What efforts were in place to reduce overcrowding in prisons, including through reducing recidivism and providing employment opportunities?  How much funding went to the promotion of non-custodial sentencing?  How many prisoners were held in each of the 14 overseas prisons, an Expert asked. 

Could the delegation provide information on the suicide rates of inmates in French prisons, and what measures were in place to prevent that?  Was there a minimal cell size, and what was the progress made towards individual cells? What stakeholders had been consulted in the prison modernization process?

Turning to the question of unaccompanied minors in the immigration system in Mayotte, the Expert asked how many minors were currently kept there.  Were services provided there the same as those provided in mainland France?  The Expert asked which procedures were in place to establish the exact age of minors.

The June 2011 law had lengthened the period of time in which liberty and custody judges examined the legality of the detention of immigrants waiting for removal.  The majority of detainees seemed to be removed before its legality was reviewed by relevant judges.  What percentage of detained individuals were deported within the first five days of their detention? How was it ensured that the removals under the 2011 law were in line with the principle of non-refoulement?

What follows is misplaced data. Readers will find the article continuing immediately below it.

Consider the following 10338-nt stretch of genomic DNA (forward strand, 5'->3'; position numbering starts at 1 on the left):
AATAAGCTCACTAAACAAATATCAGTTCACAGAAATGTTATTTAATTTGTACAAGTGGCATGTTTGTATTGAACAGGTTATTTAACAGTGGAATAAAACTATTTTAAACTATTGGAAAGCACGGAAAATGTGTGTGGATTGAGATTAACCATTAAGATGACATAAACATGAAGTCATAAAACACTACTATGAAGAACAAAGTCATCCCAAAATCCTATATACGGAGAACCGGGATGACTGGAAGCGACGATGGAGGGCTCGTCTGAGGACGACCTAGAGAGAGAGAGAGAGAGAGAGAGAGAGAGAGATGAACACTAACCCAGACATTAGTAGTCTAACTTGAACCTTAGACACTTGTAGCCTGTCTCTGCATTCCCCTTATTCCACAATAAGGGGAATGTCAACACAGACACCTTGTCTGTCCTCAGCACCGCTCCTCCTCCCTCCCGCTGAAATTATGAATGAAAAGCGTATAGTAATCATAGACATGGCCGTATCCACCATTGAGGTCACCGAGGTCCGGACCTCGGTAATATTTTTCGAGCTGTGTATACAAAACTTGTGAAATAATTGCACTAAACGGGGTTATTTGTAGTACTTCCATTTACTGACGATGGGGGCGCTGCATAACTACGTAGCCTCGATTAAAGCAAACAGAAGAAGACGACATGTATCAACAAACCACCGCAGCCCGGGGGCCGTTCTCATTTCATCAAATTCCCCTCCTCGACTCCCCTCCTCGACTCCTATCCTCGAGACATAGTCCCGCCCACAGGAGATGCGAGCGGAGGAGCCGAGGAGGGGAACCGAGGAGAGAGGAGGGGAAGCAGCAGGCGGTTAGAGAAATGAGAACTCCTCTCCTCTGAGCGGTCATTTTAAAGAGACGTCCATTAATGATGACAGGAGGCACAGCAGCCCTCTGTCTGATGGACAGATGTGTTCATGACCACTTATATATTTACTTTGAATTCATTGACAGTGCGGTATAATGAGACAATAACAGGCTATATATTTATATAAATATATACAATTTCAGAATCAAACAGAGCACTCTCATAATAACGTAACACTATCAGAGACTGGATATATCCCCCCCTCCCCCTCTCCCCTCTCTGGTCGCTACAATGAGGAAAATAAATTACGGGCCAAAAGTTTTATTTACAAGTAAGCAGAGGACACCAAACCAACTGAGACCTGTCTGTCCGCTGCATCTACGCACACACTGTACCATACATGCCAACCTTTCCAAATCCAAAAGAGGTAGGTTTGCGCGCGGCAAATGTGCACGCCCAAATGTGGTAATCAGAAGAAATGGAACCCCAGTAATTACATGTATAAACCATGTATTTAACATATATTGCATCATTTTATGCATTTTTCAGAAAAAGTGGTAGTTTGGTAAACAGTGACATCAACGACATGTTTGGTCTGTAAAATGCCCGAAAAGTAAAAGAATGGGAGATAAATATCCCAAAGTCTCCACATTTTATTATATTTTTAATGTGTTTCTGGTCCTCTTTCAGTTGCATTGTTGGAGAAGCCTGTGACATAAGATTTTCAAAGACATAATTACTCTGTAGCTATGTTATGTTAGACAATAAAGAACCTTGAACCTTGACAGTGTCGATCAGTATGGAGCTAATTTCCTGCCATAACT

Another Expert raised the question of persons with disabilities, and asked about measures taken for children to attend schools, be deinstitutionalized and reintegrated into society. 

The delegation was asked about the practice of so-called “packing” applied to children with autism and similar situations.  Were parents consulted in the process?

An Expert inquired about updated figures on visa demands which had been granted.  What was the rate of rejection of visa applications?

Were non-governmental organizations encouraged to participate in the preparation of the report?  That was something that the Committee very much would like to see.

The ban on wearing ostentatious religious symbols might not be compatible with the State party’s obligations to allow for free expression of religious affiliation under the Covenant, an Expert noted.  An example of a Sikh student reportedly expelled from school was brought up.  There were penalties provided for concealing faces, namely wearing burqa.  Muslim girls might thus face dual discrimination, based on their belonging to a religious group and female sex.  Were there statistics on students having to leave school because of that? 

Data on physical attacks against Muslim and Jewish communities for 2015 were requested.  What measures did the Government intend to adopt to stop police and law enforcement officers from carrying out checks on the basis of a person’s physical appearance?  Persons of North African background continued to be disproportionately checked.